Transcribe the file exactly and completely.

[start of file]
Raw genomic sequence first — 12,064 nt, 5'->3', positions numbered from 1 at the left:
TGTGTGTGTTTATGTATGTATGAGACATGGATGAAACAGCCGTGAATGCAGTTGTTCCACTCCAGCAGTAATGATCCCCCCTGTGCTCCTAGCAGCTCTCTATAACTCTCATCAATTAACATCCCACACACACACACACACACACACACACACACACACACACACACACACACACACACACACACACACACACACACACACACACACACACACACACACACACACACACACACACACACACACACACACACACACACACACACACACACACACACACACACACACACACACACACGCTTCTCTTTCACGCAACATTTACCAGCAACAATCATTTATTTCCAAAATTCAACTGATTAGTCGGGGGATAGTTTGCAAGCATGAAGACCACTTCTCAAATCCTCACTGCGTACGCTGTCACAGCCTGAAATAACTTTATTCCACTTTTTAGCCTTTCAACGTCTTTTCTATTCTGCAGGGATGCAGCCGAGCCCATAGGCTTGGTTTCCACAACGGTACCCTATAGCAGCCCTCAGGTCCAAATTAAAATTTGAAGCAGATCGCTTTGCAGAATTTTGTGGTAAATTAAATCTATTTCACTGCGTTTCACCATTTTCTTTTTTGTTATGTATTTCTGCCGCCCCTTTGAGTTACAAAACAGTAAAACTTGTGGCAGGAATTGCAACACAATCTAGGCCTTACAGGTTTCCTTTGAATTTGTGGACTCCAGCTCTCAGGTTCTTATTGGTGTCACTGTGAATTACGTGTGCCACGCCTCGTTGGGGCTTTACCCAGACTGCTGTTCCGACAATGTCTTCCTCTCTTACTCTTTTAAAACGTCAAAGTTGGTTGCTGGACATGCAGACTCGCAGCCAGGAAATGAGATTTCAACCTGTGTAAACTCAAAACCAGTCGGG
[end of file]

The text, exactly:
Raw genomic sequence first — 12,064 nt, 5'->3', positions numbered from 1 at the left:
TGTGTGTGTTTATGTATGTATGAGACATGGATGAAACAGCCGTGAATGCAGTTGTTCCACTCCAGCAGTAATGATCCCCCCTGTGCTCCTAGCAGCTCTCTATAACTCTCATCAATTAACATCCCACACACACACACACACACACACACACACACACACACACACACACACACACACACACACACACACACACACACACACACACACACACACACACACACACACACACACACACACACACACACACACACACACACACACACACACACACACACACACACACACACACACACACGCTTCTCTTTCACGCAACATTTACCAGCAACAATCATTTATTTCCAAAATTCAACTGATTAGTCGGGGGATAGTTTGCAAGCATGAAGACCACTTCTCAAATCCTCACTGCGTACGCTGTCACAGCCTGAAATAACTTTATTCCACTTTTTAGCCTTTCAACGTCTTTTCTATTCTGCAGGGATGCAGCCGAGCCCATAGGCTTGGTTTCCACAACGGTACCCTATAGCAGCCCTCAGGTCCAAATTAAAATTTGAAGCAGATCGCTTTGCAGAATTTTGTGGTAAATTAAATCTATTTCACTGCGTTTCACCATTTTCTTTTTTGTTATGTATTTCTGCCGCCCCTTTGAGTTACAAAACAGTAAAACTTGTGGCAGGAATTGCAACACAATCTAGGCCTTACAGGTTTCCTTTGAATTTGTGGACTCCAGCTCTCAGGTTCTTATTGGTGTCACTGTGAATTACGTGTGCCACGCCTCGTTGGGGCTTTACCCAGACTGCTGTTCCGACAATGTCTTCCTCTCTTACTCTTTTAAAACGTCAAAGTTGGTTGCTGGACATGCAGACTCGCAGCCAGGAAATGAGATTTCAACCTGTGTAAACTCAAAACCAGTCGGG